The Toronto Star reported that new credit-card regulations will end up costing Canada’s banks “hundreds of millions of dollars” and could leave consumers feeling even more confused about their bills, the head of the Canadian Bankers Association says.
Nancy Hughes Anthony also warned Wednesday that implementing such complex regulations within a “compressed timeframe” could lead to other unforeseen consequences, such as less consumer choice and reduced credit availability.
“It is very expensive for banks to put this in place,” Hughes Anthony said in a telephone interview.
Regulations aimed at beefing up disclosures – such as a new customized calculator requiring banks to inform consumers how long it would take to pay off their bills if they make only the minimum monthly payment – are “hellishly complicated” given that 68 million card statements are mailed out each month.
Moreover, the added information “is going to end up being potentially more confusing for the consumer, than it is enlightening,” she said.
Banks may also react to the extra costs by reducing the number of products they offer. Fewer credit card options could result in less credit availability for consumers.
And the new paperwork burden for credit limit increases could make banks less flexible about granting on-the-spot hikes. The new rules require expressed consent from cardholders. If the consent is given orally, banks must provide written confirmation of that consent in short order.
“If you’re … in Ikea about to buy a sofa and your card bounces, then I’ll hope you’ll understand that’s as a result of these new regulations,” Hughes Anthony said.
Finance Minister Jim Flaherty said the majority of new rules would come into force on Jan. 1. He did cut banks some slack on one key provision – a 21-day grace period on new purchases when consumers pay an outstanding balance in full by the due date – by delaying its implementation until Sept.1, 2010.
The new rules, first announced in May, also require a “summary box” on credit contracts and application forms that clearly explains features such as credit card interest rates and fees. Also required: Advance disclosure of interest rate increases and limits on certain debt collection practices, along with other measures.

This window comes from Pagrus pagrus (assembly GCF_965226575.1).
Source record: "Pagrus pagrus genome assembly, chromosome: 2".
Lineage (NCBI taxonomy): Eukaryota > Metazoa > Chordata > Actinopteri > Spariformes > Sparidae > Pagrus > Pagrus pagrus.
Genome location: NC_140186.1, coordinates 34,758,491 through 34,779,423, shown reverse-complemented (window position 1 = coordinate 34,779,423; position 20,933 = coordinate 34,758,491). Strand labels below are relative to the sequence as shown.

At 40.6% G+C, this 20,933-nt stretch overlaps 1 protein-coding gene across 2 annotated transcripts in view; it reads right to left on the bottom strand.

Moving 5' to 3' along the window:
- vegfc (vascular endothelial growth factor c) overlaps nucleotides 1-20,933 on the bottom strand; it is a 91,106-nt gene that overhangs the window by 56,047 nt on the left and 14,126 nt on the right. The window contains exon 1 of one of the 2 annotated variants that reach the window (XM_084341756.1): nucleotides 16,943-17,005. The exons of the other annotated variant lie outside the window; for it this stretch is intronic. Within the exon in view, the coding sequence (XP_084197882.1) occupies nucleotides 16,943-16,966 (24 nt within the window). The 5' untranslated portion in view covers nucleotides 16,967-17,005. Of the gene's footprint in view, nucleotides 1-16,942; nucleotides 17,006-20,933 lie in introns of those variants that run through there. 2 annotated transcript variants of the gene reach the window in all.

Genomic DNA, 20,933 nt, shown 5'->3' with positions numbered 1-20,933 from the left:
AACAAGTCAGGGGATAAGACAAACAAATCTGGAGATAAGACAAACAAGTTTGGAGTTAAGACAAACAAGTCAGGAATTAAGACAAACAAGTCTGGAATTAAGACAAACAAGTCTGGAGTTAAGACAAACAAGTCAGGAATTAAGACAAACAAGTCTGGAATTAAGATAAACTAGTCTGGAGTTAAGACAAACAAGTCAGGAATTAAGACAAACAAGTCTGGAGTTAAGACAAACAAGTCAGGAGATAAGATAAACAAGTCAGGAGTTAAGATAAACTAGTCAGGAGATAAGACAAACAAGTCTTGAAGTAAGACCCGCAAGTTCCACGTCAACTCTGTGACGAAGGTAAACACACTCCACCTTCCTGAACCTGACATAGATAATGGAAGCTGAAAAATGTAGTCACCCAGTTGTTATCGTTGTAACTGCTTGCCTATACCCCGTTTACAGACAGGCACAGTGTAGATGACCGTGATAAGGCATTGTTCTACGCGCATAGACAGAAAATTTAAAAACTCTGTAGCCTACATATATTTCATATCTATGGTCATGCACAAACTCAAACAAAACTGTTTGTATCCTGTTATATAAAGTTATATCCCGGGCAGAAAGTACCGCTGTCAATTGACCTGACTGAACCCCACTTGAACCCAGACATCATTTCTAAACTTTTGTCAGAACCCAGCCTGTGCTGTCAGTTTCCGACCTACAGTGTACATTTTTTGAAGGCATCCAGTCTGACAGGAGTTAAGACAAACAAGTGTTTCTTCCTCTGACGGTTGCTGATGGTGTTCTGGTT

Opposition critics dismissed the regulations as a toothless information campaign. “Notification that your interest rates are going up doesn’t provide any real help to consumers,” said Liberal consumer affairs critic Dan McTeague.
Consumers, he said, should be given the right to “opt out” and choose a lower-rate product, such as a line of credit, if slammed with higher costs.
“We’re completely missing the boat on what’s really hammering Canadians in this economic downturn – these high interest rates and, of course, all of these excessive fees,” said Glenn Thibeault, the NDP’s consumer protection critic. He wants credit-card interest rates capped at five percentage points above the banks’ prime rates.
A leading consumer group said the proposals are good as far as they go but is expecting to see more after recent meetings with Flaherty.
Bruce Cran, president of the Consumers Association of Canada, declined to say what additional measures the group is hoping the minister will introduce.
“We’ve been in touch with Mr. Flaherty and his staff to add more items to the list which we believe we’ll see in future,” Cran said.
Retailers and small business operators say they welcome measures that protect consumers but are still waiting for Flaherty to do the same for them.
The business owners say the fees they pay to accept credit cards hit $4.5 billion last year and are spiralling out of control. They also fear the same thing is about to happen to debit as Visa and MasterCard enter that market.
“We’re hoping the minister will also consider looking at taking similar steps in relation to the banks and their credit card practises and merchants,” said Diane Brisebois, president and chief executive officer of the Retail Council of Canada.